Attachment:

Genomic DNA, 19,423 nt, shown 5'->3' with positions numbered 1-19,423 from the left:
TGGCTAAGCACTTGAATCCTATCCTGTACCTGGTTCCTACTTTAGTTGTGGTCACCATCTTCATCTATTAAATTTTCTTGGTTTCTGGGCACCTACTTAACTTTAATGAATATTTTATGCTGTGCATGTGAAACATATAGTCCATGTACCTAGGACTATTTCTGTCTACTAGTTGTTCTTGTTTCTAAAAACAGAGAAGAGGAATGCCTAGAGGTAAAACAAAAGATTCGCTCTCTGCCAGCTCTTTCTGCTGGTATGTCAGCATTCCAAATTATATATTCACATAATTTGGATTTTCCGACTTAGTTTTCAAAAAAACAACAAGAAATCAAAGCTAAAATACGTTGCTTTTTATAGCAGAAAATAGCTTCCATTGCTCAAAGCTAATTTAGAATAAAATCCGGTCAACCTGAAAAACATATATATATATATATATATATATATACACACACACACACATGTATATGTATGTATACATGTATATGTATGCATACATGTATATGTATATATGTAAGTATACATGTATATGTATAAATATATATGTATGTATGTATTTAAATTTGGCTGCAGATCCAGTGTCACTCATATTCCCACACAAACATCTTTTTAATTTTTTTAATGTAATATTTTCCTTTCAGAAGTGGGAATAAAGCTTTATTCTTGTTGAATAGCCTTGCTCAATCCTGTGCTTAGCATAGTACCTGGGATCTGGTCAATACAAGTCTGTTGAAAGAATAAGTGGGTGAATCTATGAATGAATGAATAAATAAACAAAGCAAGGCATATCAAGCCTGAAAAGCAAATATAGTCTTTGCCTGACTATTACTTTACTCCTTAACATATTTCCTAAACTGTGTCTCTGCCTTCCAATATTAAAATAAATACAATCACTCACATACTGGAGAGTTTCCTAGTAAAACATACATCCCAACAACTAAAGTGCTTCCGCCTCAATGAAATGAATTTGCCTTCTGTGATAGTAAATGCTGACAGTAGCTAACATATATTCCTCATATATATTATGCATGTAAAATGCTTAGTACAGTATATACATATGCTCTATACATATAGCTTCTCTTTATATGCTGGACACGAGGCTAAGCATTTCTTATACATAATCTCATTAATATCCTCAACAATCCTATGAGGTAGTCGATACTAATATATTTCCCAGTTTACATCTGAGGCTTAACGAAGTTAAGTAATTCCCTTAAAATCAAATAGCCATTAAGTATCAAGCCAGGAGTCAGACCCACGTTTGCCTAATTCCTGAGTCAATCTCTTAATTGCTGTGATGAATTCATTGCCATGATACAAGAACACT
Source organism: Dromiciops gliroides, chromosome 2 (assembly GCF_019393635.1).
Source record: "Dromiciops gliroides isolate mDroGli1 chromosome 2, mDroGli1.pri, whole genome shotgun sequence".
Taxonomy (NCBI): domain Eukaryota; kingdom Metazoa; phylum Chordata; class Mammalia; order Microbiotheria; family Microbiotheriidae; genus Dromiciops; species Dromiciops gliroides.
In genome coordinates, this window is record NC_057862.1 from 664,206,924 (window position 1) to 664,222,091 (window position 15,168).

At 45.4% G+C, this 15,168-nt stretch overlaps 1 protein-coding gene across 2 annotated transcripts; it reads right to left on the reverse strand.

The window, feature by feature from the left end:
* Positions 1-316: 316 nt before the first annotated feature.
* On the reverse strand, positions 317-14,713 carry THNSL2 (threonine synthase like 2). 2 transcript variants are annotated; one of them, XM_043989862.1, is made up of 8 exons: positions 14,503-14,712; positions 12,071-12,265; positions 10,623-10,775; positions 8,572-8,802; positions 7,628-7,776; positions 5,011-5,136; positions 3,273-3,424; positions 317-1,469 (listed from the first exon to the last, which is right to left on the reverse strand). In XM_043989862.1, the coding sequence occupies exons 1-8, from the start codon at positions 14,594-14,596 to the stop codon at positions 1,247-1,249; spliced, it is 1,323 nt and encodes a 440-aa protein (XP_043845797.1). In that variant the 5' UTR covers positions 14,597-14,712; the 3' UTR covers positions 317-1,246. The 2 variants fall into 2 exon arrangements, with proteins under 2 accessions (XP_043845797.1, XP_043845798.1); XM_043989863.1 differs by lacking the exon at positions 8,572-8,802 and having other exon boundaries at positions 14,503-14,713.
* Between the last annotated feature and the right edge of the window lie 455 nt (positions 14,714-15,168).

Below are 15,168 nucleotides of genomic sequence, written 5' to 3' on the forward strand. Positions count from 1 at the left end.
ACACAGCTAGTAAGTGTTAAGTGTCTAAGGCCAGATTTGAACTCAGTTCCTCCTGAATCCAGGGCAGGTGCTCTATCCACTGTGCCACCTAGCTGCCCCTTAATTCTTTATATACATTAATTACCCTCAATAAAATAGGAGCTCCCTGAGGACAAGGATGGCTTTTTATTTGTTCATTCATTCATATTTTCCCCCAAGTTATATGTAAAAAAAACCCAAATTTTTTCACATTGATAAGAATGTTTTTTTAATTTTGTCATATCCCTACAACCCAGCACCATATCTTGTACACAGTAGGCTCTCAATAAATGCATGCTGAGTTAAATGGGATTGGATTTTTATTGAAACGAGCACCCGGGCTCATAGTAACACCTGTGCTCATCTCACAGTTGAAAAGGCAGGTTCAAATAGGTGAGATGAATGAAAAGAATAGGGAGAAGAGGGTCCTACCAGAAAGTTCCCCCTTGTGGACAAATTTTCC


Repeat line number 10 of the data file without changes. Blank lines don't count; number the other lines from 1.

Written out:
* On the reverse strand, positions 317-14,713 carry THNSL2 (threonine synthase like 2). 2 transcript variants are annotated; one of them, XM_043989862.1, is made up of 8 exons: positions 14,503-14,712; positions 12,071-12,265; positions 10,623-10,775; positions 8,572-8,802; positions 7,628-7,776; positions 5,011-5,136; positions 3,273-3,424; positions 317-1,469 (listed from the first exon to the last, which is right to left on the reverse strand). In XM_043989862.1, the coding sequence occupies exons 1-8, from the start codon at positions 14,594-14,596 to the stop codon at positions 1,247-1,249; spliced, it is 1,323 nt and encodes a 440-aa protein (XP_043845797.1). In that variant the 5' UTR covers positions 14,597-14,712; the 3' UTR covers positions 317-1,246. The 2 variants fall into 2 exon arrangements, with proteins under 2 accessions (XP_043845797.1, XP_043845798.1); XM_043989863.1 differs by lacking the exon at positions 8,572-8,802 and having other exon boundaries at positions 14,503-14,713.